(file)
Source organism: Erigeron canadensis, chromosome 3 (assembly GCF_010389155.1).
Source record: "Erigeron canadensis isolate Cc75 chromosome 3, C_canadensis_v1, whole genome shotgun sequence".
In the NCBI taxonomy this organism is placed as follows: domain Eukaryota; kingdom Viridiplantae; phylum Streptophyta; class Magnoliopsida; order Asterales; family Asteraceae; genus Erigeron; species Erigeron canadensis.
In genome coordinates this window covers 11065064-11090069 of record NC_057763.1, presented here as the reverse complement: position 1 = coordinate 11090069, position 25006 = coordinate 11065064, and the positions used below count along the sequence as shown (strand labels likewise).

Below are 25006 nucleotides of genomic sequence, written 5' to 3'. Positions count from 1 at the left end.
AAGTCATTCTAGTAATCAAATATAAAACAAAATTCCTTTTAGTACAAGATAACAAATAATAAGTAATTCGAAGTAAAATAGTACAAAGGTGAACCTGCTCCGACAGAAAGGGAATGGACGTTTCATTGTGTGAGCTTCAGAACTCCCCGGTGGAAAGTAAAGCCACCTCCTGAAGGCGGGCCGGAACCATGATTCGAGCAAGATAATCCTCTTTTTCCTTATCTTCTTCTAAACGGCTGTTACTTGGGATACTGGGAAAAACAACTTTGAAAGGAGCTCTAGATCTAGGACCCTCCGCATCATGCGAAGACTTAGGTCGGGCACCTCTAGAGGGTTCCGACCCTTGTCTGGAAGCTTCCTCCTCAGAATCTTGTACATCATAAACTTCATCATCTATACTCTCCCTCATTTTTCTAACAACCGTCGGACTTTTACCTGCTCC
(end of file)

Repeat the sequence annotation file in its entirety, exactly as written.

Source organism: Erigeron canadensis, chromosome 3 (assembly GCF_010389155.1).
Source record: "Erigeron canadensis isolate Cc75 chromosome 3, C_canadensis_v1, whole genome shotgun sequence".
In the NCBI taxonomy this organism is placed as follows: domain Eukaryota; kingdom Viridiplantae; phylum Streptophyta; class Magnoliopsida; order Asterales; family Asteraceae; genus Erigeron; species Erigeron canadensis.
In genome coordinates this window covers 11065064-11090069 of record NC_057763.1, presented here as the reverse complement: position 1 = coordinate 11090069, position 25006 = coordinate 11065064, and the positions used below count along the sequence as shown (strand labels likewise).

Below are 25006 nucleotides of genomic sequence, written 5' to 3'. Positions count from 1 at the left end.
AAGTCATTCTAGTAATCAAATATAAAACAAAATTCCTTTTAGTACAAGATAACAAATAATAAGTAATTCGAAGTAAAATAGTACAAAGGTGAACCTGCTCCGACAGAAAGGGAATGGACGTTTCATTGTGTGAGCTTCAGAACTCCCCGGTGGAAAGTAAAGCCACCTCCTGAAGGCGGGCCGGAACCATGATTCGAGCAAGATAATCCTCTTTTTCCTTATCTTCTTCTAAACGGCTGTTACTTGGGATACTGGGAAAAACAACTTTGAAAGGAGCTCTAGATCTAGGACCCTCCGCATCATGCGAAGACTTAGGTCGGGCACCTCTAGAGGGTTCCGACCCTTGTCTGGAAGCTTCCTCCTCAGAATCTTGTACATCATAAACTTCATCATCTATACTCTCCCTCATTTTTCTAACAACCGTCGGACTTTTACCTGCTCC